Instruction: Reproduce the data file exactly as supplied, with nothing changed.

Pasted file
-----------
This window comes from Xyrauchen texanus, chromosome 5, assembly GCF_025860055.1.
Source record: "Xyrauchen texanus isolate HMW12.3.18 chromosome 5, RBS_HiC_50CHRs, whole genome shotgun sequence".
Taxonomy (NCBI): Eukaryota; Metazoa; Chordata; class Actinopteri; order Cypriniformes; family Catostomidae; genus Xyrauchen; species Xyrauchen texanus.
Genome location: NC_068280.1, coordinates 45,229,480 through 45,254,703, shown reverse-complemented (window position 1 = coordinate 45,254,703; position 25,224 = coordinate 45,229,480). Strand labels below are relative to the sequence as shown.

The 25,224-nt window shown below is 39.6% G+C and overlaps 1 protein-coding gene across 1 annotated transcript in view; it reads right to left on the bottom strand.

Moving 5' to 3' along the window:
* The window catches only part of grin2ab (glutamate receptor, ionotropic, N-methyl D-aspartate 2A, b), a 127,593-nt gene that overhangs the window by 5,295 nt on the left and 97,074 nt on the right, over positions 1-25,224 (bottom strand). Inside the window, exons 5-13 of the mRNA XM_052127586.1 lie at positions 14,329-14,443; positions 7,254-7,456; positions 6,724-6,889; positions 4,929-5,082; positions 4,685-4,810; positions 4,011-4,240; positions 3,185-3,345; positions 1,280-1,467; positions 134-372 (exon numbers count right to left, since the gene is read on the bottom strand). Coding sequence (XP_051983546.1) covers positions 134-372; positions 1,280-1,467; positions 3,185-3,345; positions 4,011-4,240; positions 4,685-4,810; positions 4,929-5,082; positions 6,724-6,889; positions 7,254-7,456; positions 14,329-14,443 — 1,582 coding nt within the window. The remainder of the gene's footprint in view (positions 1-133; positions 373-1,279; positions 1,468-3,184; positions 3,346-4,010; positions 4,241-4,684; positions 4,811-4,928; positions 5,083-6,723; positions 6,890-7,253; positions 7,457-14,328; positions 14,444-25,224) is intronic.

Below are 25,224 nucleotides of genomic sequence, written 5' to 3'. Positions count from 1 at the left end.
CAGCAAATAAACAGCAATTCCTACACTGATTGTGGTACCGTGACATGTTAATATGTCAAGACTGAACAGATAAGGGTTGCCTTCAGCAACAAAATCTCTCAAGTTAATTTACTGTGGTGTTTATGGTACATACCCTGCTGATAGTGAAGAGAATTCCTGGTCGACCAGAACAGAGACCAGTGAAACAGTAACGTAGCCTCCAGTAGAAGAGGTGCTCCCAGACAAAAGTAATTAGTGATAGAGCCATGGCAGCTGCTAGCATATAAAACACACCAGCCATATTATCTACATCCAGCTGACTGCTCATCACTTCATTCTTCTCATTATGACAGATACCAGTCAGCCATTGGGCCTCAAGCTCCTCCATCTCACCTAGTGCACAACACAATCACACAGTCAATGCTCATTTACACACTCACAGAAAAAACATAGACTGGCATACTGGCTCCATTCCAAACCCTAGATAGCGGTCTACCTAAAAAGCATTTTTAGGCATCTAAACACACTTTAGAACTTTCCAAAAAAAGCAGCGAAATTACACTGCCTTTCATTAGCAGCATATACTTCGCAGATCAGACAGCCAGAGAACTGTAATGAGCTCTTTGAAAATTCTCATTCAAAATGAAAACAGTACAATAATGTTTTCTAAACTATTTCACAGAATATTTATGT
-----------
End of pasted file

This window comes from Xyrauchen texanus, chromosome 5, assembly GCF_025860055.1.
Source record: "Xyrauchen texanus isolate HMW12.3.18 chromosome 5, RBS_HiC_50CHRs, whole genome shotgun sequence".
Taxonomy (NCBI): Eukaryota; Metazoa; Chordata; class Actinopteri; order Cypriniformes; family Catostomidae; genus Xyrauchen; species Xyrauchen texanus.
Genome location: NC_068280.1, coordinates 45,229,480 through 45,254,703, shown reverse-complemented (window position 1 = coordinate 45,254,703; position 25,224 = coordinate 45,229,480). Strand labels below are relative to the sequence as shown.

The 25,224-nt window shown below is 39.6% G+C and overlaps 1 protein-coding gene across 1 annotated transcript in view; it reads right to left on the bottom strand.

Moving 5' to 3' along the window:
* The window catches only part of grin2ab (glutamate receptor, ionotropic, N-methyl D-aspartate 2A, b), a 127,593-nt gene that overhangs the window by 5,295 nt on the left and 97,074 nt on the right, over positions 1-25,224 (bottom strand). Inside the window, exons 5-13 of the mRNA XM_052127586.1 lie at positions 14,329-14,443; positions 7,254-7,456; positions 6,724-6,889; positions 4,929-5,082; positions 4,685-4,810; positions 4,011-4,240; positions 3,185-3,345; positions 1,280-1,467; positions 134-372 (exon numbers count right to left, since the gene is read on the bottom strand). Coding sequence (XP_051983546.1) covers positions 134-372; positions 1,280-1,467; positions 3,185-3,345; positions 4,011-4,240; positions 4,685-4,810; positions 4,929-5,082; positions 6,724-6,889; positions 7,254-7,456; positions 14,329-14,443 — 1,582 coding nt within the window. The remainder of the gene's footprint in view (positions 1-133; positions 373-1,279; positions 1,468-3,184; positions 3,346-4,010; positions 4,241-4,684; positions 4,811-4,928; positions 5,083-6,723; positions 6,890-7,253; positions 7,457-14,328; positions 14,444-25,224) is intronic.

Below are 25,224 nucleotides of genomic sequence, written 5' to 3'. Positions count from 1 at the left end.
CAGCAAATAAACAGCAATTCCTACACTGATTGTGGTACCGTGACATGTTAATATGTCAAGACTGAACAGATAAGGGTTGCCTTCAGCAACAAAATCTCTCAAGTTAATTTACTGTGGTGTTTATGGTACATACCCTGCTGATAGTGAAGAGAATTCCTGGTCGACCAGAACAGAGACCAGTGAAACAGTAACGTAGCCTCCAGTAGAAGAGGTGCTCCCAGACAAAAGTAATTAGTGATAGAGCCATGGCAGCTGCTAGCATATAAAACACACCAGCCATATTATCTACATCCAGCTGACTGCTCATCACTTCATTCTTCTCATTATGACAGATACCAGTCAGCCATTGGGCCTCAAGCTCCTCCATCTCACCTAGTGCACAACACAATCACACAGTCAATGCTCATTTACACACTCACAGAAAAAACATAGACTGGCATACTGGCTCCATTCCAAACCCTAGATAGCGGTCTACCTAAAAAGCATTTTTAGGCATCTAAACACACTTTAGAACTTTCCAAAAAAAGCAGCGAAATTACACTGCCTTTCATTAGCAGCATATACTTCGCAGATCAGACAGCCAGAGAACTGTAATGAGCTCTTTGAAAATTCTCATTCAAAATGAAAACAGTACAATAATGTTTTCTAAACTATTTCACAGAATATTTATGT